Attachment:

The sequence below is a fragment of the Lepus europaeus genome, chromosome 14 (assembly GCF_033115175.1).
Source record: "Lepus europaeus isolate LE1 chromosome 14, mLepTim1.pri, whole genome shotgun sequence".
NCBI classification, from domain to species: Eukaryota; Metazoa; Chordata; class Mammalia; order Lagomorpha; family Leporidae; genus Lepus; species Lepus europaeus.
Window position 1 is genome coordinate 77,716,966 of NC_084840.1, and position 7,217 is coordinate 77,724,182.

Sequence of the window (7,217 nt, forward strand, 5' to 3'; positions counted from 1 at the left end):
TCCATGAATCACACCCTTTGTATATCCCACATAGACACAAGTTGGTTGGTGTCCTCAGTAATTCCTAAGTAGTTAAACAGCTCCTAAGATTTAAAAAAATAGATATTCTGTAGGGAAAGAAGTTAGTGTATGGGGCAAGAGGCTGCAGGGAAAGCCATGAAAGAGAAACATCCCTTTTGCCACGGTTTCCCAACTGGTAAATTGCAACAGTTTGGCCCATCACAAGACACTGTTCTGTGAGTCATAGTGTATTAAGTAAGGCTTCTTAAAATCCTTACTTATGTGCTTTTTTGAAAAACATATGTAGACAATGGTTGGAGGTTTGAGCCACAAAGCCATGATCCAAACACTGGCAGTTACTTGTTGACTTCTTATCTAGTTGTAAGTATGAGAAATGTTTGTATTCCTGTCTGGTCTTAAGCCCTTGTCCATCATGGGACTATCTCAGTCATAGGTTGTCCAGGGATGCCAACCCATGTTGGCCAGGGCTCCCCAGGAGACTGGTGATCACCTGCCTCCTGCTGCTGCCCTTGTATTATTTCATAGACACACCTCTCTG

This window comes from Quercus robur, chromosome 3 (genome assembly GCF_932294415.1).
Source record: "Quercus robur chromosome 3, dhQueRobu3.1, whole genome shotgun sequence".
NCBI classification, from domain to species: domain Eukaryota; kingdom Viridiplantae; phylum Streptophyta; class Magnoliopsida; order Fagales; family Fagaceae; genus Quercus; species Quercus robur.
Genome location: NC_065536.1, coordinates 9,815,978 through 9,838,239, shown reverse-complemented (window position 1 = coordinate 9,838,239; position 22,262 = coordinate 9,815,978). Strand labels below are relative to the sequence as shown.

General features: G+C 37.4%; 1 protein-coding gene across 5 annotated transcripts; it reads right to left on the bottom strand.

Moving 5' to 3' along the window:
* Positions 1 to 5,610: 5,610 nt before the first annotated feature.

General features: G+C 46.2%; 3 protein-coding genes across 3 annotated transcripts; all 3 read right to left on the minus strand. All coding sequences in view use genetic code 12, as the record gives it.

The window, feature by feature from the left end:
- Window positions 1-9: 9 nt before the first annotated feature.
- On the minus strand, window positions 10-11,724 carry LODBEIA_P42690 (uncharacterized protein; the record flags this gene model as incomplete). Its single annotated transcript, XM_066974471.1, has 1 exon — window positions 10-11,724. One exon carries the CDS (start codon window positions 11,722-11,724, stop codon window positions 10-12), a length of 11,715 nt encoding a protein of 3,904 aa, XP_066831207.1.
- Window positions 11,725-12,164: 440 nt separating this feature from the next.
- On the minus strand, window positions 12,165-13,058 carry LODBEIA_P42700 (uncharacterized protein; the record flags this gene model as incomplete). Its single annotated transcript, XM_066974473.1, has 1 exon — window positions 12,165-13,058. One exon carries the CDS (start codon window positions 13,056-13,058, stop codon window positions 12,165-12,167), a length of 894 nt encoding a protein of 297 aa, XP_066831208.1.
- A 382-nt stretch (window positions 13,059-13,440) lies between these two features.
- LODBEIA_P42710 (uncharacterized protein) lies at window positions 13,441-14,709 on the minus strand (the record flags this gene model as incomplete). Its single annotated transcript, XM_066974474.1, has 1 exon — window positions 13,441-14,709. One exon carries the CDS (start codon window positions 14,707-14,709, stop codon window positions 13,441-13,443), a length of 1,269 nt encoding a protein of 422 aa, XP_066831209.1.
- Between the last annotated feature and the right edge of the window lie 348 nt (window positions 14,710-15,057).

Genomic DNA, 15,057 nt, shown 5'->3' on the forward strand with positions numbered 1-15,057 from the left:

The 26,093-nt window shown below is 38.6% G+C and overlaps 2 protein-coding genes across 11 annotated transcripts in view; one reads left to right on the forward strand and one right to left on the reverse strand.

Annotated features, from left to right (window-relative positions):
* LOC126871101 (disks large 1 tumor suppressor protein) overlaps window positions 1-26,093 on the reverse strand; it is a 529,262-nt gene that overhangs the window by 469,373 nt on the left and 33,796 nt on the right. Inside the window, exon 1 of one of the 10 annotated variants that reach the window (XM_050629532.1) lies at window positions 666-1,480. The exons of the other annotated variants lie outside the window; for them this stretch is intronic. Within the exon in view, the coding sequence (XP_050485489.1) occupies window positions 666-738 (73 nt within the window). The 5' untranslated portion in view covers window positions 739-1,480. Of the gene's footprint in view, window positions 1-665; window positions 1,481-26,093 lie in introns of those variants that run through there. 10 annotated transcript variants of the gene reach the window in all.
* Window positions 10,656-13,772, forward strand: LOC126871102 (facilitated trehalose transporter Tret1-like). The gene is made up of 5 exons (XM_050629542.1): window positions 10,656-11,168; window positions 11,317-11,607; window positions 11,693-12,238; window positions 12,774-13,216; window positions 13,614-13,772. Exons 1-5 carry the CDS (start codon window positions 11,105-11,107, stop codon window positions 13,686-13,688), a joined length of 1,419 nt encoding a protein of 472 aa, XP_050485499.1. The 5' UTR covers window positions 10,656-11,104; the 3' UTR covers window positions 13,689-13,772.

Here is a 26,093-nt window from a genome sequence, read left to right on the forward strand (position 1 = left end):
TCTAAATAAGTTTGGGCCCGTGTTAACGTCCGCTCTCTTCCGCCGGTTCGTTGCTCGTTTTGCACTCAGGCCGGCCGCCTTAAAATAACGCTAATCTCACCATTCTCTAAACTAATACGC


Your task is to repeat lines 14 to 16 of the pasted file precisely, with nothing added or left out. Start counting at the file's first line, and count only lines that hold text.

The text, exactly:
General features: G+C 46.2%; 3 protein-coding genes across 3 annotated transcripts; all 3 read right to left on the minus strand. All coding sequences in view use genetic code 12, as the record gives it.

The window, feature by feature from the left end:
- Window positions 1-9: 9 nt before the first annotated feature.